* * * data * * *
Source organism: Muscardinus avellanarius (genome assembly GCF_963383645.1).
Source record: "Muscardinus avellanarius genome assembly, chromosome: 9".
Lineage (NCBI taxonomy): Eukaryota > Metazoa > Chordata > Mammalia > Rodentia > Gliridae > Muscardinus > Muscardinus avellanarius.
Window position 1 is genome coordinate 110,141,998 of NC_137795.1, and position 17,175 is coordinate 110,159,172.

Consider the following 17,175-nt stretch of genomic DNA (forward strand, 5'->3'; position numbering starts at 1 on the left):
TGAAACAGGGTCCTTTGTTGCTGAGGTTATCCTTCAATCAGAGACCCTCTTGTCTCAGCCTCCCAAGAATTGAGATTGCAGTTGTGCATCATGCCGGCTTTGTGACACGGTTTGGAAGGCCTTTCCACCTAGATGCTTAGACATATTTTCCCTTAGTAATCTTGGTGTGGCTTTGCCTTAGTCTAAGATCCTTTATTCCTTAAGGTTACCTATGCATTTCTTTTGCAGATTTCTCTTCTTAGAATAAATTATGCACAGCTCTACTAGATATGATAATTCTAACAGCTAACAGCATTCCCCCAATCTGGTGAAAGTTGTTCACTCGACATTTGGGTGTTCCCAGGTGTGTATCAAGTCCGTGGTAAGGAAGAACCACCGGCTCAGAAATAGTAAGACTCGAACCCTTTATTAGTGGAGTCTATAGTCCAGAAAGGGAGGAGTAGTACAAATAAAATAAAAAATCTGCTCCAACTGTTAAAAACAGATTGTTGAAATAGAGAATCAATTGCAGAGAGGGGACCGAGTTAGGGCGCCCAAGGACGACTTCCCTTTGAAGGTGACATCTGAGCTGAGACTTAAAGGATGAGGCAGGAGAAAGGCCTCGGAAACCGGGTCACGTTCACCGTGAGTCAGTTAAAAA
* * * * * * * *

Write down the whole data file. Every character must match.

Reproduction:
Source organism: Muscardinus avellanarius (genome assembly GCF_963383645.1).
Source record: "Muscardinus avellanarius genome assembly, chromosome: 9".
Lineage (NCBI taxonomy): Eukaryota > Metazoa > Chordata > Mammalia > Rodentia > Gliridae > Muscardinus > Muscardinus avellanarius.
Window position 1 is genome coordinate 110,141,998 of NC_137795.1, and position 17,175 is coordinate 110,159,172.

Consider the following 17,175-nt stretch of genomic DNA (forward strand, 5'->3'; position numbering starts at 1 on the left):
TGAAACAGGGTCCTTTGTTGCTGAGGTTATCCTTCAATCAGAGACCCTCTTGTCTCAGCCTCCCAAGAATTGAGATTGCAGTTGTGCATCATGCCGGCTTTGTGACACGGTTTGGAAGGCCTTTCCACCTAGATGCTTAGACATATTTTCCCTTAGTAATCTTGGTGTGGCTTTGCCTTAGTCTAAGATCCTTTATTCCTTAAGGTTACCTATGCATTTCTTTTGCAGATTTCTCTTCTTAGAATAAATTATGCACAGCTCTACTAGATATGATAATTCTAACAGCTAACAGCATTCCCCCAATCTGGTGAAAGTTGTTCACTCGACATTTGGGTGTTCCCAGGTGTGTATCAAGTCCGTGGTAAGGAAGAACCACCGGCTCAGAAATAGTAAGACTCGAACCCTTTATTAGTGGAGTCTATAGTCCAGAAAGGGAGGAGTAGTACAAATAAAATAAAAAATCTGCTCCAACTGTTAAAAACAGATTGTTGAAATAGAGAATCAATTGCAGAGAGGGGACCGAGTTAGGGCGCCCAAGGACGACTTCCCTTTGAAGGTGACATCTGAGCTGAGACTTAAAGGATGAGGCAGGAGAAAGGCCTCGGAAACCGGGTCACGTTCACCGTGAGTCAGTTAAAAA